The supply chain industry has been relatively cautious in adopting technologies, such as the Internet of Things (IoT), advanced analytics (AA) and artificial intelligence (AI). But that’s changing as companies realize the benefits of digital supply chain technology. IoT and predictive analytics, in particular, are providing payoffs for early adopters.
ProMat is a top trade show in supply chain and manufacturing and has been consistently named one of the best supply chain events in 2019. Over 45,000 attendees will come to ProMat April 8-11 in Chicago to find their supply chain WOW – that trend or technology that will take their supply chain to the next level of success. Of course, we think ProMat is the place to be, but don’t just take our word for it. Here’s what the industry has to say about ProMat 2019.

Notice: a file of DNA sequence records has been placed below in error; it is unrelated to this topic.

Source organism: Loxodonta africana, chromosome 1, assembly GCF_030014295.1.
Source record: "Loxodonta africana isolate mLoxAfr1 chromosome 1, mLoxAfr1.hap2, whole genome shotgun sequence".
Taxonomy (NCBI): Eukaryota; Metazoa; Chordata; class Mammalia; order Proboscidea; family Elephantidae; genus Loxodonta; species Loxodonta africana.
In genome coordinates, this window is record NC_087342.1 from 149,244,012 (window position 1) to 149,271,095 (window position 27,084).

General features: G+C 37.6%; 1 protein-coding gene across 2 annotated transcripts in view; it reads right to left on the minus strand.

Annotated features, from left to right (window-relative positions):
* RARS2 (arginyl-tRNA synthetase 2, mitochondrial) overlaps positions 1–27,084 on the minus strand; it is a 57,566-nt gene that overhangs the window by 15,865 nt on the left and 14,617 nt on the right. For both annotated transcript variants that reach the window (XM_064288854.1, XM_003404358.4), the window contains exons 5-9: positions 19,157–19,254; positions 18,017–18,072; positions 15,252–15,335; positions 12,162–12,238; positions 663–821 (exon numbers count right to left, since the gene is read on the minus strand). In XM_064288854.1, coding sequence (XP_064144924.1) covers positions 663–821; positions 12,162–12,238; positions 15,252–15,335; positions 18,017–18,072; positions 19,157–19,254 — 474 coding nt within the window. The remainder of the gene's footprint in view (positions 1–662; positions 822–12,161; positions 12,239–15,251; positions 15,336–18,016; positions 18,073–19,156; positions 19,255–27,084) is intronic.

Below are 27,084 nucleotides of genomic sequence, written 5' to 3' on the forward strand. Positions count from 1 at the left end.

Don't miss this webinar presented by MHI Industry Group Automated Storage and Retrieval Systems (ASRS). Learn how small to mid-size retailers can increase productivity and boost the bottom line when going from manual to automated picking for e-commerce.
When the material handling and logistics industry’s premier event, ProMat 2019, opens on April 8 it will include collocated sessions of the Chief Robotics Officer (CRO) Summit presented by Robotics Business Review.
This year MHI Industry Night at ProMat 2019 will feature entertainment by Craig Ferguson, a Scottish-American television host, comedian, author and actor. You might know Ferguson from hosting the American late-night talk show called Late Late Show, or for his role on the American game show Celebrity Name Game, but do you know these ten things about his life and career?